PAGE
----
The fundamental requirements for life seem to be water and a source of energy. So, for more than a decade, space scientists have been tantalised by the possibility that, beyond Mars, beyond the asteroid belt, and wheeling around the second biggest object in the solar system, there could be living things, sheathed in an enormous goldfish bowl, masked by dense, self-repairing ice, the creatures of a separate genesis. They proposed an orbiter to take a closer look: President George Bush cancelled the project in 2002, because the cost would be excessive. Seven years on, and with a new presidency, the great adventure can begin again.
It's tempting to say that this money could be better spent elsewhere, but although there are an awful lot of things that need attention now, just ending some foreign military adventures (ahem) could free up enough money to fund energy conservation, alternative power sources, build up healthcare, education, and other social programs to decent levels, and continue the exploration of space. We most definitely need to look towards the near future, but we can't ignore the far future either. And the value of finding life on another world would be incalculable.

Saturday, March 21, 2009

How the Patriot Act works

Atomicat has found this interview with Susan Lindauer, who went through five years of hell after being charged under the infamous Patriot Act:

Michael Collins: Not many people know that you were arrested under provisions of the Patriot Act. You were one of the fist U.S. citizens to experience the brutality of this legislation. How did it shape your case and treatment in the Courts?

Susan Lindauer: That's right. Along with Jose Padilla, I will go down in history as one of the first and only non-Arab Americans ever indicted on the Patriot Act during the Bush Administration.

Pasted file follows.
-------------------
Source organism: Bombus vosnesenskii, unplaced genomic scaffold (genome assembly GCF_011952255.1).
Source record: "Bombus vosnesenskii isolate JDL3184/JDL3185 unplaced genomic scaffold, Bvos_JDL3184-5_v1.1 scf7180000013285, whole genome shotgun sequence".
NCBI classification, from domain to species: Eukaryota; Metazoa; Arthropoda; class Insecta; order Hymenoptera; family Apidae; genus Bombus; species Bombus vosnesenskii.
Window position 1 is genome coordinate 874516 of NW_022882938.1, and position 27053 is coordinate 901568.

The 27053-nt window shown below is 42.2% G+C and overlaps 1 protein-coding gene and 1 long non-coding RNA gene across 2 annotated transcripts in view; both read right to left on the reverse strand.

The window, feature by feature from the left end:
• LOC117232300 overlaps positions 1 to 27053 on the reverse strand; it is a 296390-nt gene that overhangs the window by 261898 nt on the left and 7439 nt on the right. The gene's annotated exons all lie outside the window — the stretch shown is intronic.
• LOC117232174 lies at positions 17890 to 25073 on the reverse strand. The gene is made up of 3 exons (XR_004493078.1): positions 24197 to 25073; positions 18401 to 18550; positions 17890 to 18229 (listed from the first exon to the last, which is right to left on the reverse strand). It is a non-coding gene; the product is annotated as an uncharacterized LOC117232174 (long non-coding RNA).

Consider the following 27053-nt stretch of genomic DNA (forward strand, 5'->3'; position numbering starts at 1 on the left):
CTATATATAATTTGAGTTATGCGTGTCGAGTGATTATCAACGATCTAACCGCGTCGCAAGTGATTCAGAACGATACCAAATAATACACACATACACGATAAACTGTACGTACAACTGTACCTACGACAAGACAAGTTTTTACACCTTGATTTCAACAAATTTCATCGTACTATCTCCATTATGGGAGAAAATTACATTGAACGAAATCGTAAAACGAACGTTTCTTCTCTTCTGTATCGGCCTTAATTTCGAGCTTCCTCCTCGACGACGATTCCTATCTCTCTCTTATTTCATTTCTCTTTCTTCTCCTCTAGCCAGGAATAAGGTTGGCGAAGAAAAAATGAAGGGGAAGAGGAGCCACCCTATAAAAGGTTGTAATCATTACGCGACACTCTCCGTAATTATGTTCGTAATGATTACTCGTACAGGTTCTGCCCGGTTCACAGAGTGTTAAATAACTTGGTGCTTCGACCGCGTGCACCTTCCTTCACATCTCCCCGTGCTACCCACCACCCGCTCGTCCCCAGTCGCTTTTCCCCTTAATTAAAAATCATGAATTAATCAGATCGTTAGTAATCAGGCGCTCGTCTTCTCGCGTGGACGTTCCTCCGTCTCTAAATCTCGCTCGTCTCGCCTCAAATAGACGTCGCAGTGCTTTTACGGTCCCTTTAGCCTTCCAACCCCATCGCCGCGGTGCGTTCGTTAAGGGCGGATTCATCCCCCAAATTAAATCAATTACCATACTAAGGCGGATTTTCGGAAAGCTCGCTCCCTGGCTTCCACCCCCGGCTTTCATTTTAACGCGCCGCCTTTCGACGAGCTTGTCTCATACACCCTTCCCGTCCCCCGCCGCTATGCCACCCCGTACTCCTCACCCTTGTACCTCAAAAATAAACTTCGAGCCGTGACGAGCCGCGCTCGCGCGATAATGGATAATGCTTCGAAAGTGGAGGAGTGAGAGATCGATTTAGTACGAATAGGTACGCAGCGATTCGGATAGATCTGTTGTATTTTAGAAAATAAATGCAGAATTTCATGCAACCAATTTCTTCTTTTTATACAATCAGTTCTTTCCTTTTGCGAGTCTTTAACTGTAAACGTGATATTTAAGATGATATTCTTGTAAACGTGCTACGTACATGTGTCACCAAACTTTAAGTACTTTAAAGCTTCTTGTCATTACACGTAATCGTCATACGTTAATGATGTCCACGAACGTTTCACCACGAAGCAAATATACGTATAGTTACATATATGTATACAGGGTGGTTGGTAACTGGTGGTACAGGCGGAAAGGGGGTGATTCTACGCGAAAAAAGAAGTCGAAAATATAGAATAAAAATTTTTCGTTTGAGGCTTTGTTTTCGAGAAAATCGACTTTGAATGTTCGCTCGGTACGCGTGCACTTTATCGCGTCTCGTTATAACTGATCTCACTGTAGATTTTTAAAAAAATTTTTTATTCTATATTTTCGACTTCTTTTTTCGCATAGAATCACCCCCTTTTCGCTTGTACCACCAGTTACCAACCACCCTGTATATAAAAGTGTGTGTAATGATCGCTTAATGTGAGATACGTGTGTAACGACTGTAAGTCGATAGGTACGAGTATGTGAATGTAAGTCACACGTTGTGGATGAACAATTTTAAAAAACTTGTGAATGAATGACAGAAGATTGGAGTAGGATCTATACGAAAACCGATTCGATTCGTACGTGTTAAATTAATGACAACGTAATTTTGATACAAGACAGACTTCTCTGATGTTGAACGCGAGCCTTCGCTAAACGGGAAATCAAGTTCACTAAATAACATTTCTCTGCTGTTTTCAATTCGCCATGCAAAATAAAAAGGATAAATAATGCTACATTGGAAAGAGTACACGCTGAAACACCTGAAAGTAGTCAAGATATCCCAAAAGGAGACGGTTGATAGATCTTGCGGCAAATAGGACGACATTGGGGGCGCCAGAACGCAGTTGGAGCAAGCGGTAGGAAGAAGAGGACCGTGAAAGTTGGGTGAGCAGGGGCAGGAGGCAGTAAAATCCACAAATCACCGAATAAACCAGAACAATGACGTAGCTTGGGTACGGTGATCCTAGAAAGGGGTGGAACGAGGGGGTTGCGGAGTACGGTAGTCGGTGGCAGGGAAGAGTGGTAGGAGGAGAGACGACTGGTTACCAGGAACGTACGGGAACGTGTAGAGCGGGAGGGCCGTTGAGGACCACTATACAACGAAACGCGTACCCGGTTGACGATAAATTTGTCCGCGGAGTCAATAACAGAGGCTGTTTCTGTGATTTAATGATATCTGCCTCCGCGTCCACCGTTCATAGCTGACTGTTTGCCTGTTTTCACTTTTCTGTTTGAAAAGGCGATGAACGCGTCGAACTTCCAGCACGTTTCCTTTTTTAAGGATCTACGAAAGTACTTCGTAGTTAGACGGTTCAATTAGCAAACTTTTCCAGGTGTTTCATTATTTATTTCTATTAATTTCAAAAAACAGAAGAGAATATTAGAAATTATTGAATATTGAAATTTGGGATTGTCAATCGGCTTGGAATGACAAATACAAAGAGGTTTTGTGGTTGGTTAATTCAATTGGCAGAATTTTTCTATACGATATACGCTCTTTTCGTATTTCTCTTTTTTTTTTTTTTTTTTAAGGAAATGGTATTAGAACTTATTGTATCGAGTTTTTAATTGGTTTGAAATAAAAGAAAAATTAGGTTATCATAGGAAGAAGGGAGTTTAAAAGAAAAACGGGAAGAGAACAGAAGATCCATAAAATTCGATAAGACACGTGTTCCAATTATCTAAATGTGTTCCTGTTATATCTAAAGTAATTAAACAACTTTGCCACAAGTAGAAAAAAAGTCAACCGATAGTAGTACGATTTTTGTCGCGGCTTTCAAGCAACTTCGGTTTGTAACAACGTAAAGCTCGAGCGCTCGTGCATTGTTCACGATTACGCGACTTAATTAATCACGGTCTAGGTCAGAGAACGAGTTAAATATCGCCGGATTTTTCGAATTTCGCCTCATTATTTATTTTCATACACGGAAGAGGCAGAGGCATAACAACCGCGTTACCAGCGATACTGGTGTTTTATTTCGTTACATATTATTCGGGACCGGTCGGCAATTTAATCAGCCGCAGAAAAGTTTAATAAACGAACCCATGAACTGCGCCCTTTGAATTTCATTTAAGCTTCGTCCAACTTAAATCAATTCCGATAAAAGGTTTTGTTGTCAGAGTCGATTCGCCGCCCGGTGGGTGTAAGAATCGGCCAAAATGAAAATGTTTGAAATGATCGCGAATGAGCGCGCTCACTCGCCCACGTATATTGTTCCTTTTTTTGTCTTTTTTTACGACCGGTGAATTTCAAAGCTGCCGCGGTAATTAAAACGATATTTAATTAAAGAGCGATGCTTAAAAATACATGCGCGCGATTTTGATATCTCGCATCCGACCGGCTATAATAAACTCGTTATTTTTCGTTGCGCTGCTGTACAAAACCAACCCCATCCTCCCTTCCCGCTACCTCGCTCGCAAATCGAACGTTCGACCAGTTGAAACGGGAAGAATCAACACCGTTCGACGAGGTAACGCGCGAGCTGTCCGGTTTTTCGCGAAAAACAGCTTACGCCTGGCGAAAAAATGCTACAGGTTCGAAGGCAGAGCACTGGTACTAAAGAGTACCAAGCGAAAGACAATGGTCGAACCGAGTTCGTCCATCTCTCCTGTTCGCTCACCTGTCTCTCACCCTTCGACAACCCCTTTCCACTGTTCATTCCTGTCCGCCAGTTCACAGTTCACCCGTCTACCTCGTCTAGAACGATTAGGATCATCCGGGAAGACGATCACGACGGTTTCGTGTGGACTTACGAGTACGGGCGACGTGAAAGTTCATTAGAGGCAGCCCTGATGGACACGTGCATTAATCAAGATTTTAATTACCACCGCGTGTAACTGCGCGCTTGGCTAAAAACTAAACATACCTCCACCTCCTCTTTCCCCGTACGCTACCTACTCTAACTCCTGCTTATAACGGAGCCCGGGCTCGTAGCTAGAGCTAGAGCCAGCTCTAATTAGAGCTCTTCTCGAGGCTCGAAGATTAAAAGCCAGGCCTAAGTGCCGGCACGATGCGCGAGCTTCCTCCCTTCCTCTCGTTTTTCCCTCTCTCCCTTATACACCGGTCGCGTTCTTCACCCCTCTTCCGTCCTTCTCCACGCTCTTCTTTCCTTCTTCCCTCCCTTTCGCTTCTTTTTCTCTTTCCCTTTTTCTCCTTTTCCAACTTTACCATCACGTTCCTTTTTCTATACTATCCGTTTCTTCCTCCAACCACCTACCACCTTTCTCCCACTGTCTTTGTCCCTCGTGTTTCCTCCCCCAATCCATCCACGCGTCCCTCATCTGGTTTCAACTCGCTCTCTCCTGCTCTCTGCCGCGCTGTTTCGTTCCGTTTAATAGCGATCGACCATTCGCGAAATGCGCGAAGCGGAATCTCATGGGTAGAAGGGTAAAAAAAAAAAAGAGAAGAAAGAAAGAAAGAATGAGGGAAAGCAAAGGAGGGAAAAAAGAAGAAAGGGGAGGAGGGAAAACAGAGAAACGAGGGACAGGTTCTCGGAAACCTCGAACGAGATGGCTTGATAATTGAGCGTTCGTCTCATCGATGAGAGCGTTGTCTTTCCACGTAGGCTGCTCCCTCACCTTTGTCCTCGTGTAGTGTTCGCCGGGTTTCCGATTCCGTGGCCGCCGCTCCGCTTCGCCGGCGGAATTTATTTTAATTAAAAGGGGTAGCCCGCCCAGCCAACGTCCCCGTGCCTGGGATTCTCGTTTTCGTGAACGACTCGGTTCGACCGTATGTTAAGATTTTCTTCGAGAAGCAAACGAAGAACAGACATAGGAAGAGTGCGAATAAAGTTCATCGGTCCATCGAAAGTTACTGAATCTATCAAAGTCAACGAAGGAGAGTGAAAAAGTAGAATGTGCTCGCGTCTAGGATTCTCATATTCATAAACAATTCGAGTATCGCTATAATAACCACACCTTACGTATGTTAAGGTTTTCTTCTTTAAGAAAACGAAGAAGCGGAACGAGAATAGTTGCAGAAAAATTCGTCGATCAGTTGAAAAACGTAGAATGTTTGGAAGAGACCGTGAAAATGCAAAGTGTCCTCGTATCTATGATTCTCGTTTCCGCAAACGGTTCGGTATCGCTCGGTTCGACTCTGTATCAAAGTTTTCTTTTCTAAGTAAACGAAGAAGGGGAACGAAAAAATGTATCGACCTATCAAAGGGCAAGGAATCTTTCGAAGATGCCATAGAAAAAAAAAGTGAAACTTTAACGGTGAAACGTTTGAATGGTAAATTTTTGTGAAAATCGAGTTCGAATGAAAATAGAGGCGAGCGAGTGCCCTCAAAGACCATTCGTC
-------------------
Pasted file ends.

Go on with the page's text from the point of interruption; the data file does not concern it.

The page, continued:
I believe that my case demonstrates why the Patriot Act should be repealed immediately to safeguard our country and our freedom.

I have always opposed war and advocated diplomacy to solve conflicts. The indictment accused me of "acting as an unregistered Iraqi Agent," on the grounds that I delivered a letter forecasting the failure of the Occupation to my cousin, Andy Card, Chief of Staff to President George Bush. That's what used to be known as Freedom of Speech. The letter was not hostile or threatening. In fact, it proved tragically accurate. That did not matter to the Justice Department. Vocalizing opposition to Bush policy was treasonous. End of discussion.

Read the whole interview. It's freaking insane. And the fellow who interviewed her should watch himself too; they might accuse him of being this noted terrorist, and deem the evidence that the latter has been dead for 87 years as being "inadmissible".

Friday, March 20, 2009

George Galloway banned from Canada!

Even the Bush administration didn't do this:

Anti-war MP George Galloway has been banned from Canada, it emerged today.

A Canadian spokesman confirmed that the Respect MP had been deemed inadmissible on national security grounds and would not be allowed into the country.

Galloway today branded the ban "idiotic" and vowed to fight the ruling with "all means" at his disposal. He is due to give a speech in Toronto on 30 March.

Earlier today the Sun said border security officials had declared Galloway, 54, "inadmissible" because of his views on Afghanistan and the presence of Canadian troops there and would be turned away if he attempted to enter the country.

A spokesman for Citizenship and Immigration Canada said the decision had been taken by border security officials "based on a number of factors" in accordance with section 34(1) of the country's immigration act.

From the Guardian. Immigration minister Jason Kenney says that he has given "financial support" to Hamas; as far as I can tell that refers to his participation in this. What a load of crap (though I can see why the Cons would be scared of Galloway; he can't be intimidated).